Developer(s): Monomi Park
Publisher(s): Monomi Park
Platform(s): Windows (reviewed), Mac OS, Linux, and Xbox One
Release date: August 1, 2017 (WW)
Much like crowd funding, Steam’s Early Access program has a bad reputation. Both formats are risks for consumers and through Early Access, we’ve seen a plethora of unworthy games making it to Steam’s storefront. Many of them are brought into the program in a satisfactory state that makes the development ride worth it, but there are only a handful of success stories and fewer that managed to cut through the seemingly unreachable stardom of indie darlings. Unlike the majority of cases of promising projects that turn out to be catastrophic, Slime Rancher was a self-fulfilled prophecy from the start. Developed and published by Monomi Park as their debut title, Slime Rancher achieved the “overwhelmingly positive” review mark on its first days of Early Access back in 2016, a rare feat for an unknown studio working on an entirely new IP. At first glance, one could assume the cute slimes are the sole reason for such a positive reception. However, with the game’s full release, it’s clear after only a few hours that its potential stretches beyond the gooey creatures.
Officially released on August 1, Slime Rancher puts players in control of Beatrix LeBeau, a young explorer-slash-rancher who settles in the Far, Far Range—a place a thousand light years away from Earth. This sci-fi adventure is unlike any other space opera in a time post-Mass Effect. Instead of fending off intergalactic threats and discovering new vistas and cultures, Beatrix (Bea for short) is tasked with nothing but tending her newly acquired ranch. There are no set objectives and no concrete story to follow. Instead, Bea learns about the life of the previous rancher through messages left by him whilst reminiscing about her earthly past through email exchanges with a previous lover. This woman is free to explore her corner of the Far, Far Range as she sees fit, collecting and breeding all kinds of slimes and upgrading her humble settlement into a high-tech farm in the process.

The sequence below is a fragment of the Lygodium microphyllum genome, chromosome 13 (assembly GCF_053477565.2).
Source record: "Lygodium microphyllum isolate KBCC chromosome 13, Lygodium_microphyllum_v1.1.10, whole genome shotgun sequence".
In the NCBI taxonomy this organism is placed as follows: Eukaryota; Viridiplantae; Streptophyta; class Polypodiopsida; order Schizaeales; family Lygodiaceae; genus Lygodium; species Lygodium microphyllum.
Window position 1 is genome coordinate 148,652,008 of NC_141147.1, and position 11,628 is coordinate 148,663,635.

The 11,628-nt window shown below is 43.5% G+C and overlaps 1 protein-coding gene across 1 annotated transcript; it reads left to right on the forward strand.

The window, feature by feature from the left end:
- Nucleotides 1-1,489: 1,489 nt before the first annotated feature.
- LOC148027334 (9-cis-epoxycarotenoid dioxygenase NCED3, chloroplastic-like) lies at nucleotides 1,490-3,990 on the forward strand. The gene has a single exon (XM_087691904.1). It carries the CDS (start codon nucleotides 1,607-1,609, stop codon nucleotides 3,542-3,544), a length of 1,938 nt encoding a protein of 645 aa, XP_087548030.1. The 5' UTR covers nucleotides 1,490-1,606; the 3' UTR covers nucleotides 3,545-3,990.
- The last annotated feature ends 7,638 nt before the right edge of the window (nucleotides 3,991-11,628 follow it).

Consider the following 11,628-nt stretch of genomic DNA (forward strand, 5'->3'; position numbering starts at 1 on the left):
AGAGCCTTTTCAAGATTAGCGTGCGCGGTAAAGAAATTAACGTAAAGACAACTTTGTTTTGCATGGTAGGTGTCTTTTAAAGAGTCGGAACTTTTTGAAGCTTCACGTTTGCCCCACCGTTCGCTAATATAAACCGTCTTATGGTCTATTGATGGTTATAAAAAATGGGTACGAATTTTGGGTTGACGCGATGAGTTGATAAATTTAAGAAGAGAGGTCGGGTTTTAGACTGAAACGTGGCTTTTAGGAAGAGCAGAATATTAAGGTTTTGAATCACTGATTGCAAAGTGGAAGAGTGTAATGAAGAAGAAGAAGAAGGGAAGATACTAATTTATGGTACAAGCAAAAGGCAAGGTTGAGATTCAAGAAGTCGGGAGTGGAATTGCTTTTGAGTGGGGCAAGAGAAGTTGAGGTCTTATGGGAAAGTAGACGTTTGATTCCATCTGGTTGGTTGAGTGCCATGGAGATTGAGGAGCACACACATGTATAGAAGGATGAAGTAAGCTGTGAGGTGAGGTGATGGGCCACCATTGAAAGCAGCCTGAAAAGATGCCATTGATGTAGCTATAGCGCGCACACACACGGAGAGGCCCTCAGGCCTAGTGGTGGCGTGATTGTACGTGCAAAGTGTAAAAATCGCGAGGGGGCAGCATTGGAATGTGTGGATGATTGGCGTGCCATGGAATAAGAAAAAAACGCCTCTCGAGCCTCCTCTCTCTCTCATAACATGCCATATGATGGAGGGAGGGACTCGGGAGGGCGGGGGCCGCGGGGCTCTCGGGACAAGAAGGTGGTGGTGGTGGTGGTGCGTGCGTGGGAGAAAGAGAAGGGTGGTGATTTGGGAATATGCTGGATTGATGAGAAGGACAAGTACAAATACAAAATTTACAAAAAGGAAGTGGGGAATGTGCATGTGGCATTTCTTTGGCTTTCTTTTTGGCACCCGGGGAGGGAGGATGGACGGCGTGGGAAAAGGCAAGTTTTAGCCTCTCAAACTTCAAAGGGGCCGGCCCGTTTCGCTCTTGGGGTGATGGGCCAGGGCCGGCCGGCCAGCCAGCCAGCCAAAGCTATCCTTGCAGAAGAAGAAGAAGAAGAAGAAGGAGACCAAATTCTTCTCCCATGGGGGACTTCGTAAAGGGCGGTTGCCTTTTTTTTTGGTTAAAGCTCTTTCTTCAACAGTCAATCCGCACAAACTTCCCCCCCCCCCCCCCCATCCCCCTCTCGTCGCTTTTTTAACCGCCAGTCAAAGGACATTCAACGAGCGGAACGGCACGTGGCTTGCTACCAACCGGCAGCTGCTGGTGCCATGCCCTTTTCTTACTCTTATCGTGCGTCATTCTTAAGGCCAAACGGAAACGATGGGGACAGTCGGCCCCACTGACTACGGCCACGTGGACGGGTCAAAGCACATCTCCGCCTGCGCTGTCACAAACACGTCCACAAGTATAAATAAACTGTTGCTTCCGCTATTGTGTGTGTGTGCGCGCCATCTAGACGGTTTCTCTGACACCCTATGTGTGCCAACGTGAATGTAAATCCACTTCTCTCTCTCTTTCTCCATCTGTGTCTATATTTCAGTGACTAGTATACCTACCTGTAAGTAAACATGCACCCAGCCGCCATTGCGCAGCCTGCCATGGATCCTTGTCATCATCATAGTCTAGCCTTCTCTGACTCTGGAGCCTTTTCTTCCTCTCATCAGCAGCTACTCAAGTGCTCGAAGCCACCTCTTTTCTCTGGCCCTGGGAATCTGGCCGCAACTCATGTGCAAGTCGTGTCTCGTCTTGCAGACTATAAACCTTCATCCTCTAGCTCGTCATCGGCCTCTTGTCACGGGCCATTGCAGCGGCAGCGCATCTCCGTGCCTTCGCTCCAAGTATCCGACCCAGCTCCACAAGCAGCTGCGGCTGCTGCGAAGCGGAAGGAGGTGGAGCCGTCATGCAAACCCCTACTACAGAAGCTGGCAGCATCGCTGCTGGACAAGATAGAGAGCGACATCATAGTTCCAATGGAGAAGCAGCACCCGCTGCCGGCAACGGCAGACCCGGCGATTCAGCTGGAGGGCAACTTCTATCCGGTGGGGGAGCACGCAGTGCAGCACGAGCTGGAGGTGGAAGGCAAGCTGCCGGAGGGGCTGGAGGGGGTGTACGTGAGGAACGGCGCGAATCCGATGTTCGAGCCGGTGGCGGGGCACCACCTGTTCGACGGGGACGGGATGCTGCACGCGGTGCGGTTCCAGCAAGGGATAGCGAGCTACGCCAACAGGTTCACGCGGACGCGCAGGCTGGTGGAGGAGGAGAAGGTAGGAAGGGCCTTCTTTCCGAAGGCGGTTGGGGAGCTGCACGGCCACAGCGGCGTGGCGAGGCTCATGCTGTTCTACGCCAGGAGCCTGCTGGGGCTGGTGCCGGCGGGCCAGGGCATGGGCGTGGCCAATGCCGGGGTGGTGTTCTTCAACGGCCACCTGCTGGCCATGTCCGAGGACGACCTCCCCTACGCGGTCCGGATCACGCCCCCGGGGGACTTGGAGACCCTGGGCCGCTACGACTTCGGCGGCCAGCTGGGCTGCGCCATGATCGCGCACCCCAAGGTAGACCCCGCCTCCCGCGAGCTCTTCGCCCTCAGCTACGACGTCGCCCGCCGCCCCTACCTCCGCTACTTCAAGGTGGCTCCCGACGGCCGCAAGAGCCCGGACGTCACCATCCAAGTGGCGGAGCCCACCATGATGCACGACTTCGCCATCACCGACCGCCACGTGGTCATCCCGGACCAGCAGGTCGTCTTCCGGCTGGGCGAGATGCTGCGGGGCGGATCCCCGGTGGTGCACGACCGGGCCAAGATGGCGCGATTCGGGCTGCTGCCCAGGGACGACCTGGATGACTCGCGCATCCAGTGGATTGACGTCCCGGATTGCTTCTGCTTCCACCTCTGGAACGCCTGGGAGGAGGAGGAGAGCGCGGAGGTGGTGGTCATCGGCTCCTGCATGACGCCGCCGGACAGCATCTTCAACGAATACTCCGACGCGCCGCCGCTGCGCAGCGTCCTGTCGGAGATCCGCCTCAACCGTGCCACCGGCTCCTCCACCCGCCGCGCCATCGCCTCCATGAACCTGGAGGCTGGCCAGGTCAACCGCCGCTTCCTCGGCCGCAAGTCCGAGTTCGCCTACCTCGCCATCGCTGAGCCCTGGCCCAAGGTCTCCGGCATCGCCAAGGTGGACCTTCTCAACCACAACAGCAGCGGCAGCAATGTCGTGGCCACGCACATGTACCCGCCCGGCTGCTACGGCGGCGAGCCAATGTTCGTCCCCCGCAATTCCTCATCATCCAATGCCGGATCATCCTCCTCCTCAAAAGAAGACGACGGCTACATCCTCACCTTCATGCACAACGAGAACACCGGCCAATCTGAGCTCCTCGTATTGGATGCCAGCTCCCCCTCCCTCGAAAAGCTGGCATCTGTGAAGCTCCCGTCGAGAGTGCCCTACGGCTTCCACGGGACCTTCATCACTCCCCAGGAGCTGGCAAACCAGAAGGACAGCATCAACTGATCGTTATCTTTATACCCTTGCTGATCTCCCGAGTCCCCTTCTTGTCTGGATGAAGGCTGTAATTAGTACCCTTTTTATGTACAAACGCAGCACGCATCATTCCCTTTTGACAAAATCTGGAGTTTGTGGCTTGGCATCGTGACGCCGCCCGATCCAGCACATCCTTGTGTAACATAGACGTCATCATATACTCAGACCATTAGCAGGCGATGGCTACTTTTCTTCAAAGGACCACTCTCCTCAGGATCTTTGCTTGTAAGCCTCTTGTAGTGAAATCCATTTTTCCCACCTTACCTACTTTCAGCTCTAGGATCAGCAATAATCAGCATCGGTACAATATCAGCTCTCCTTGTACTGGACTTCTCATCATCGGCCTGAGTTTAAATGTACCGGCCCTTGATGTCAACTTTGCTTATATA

It’s a simple premise that could’ve gone very, very wrong but instead worked out wonderfully. The backdrop, while potentially affected by the presence of a pre-established character (an uncommon feature in sandbox open world titles such as this) doesn’t keep players on any chains. It’s perfectly fine to completely ignore the message logs spread through the biomes or those arriving through the starmail system. Bea has her reasons to travel this deep into space, yet none are necessary for full enjoyment of her journey. This leaves space for an open-ended adventure in which you progress at your own leisure. Whatever slimes you want to raise, whatever upgrades you want to purchase, and in which order you unlock paths to deeper areas of the Far, Far Range is entirely up to you and none of them affect any sort of plot since the only exposure players have is Bea’s past.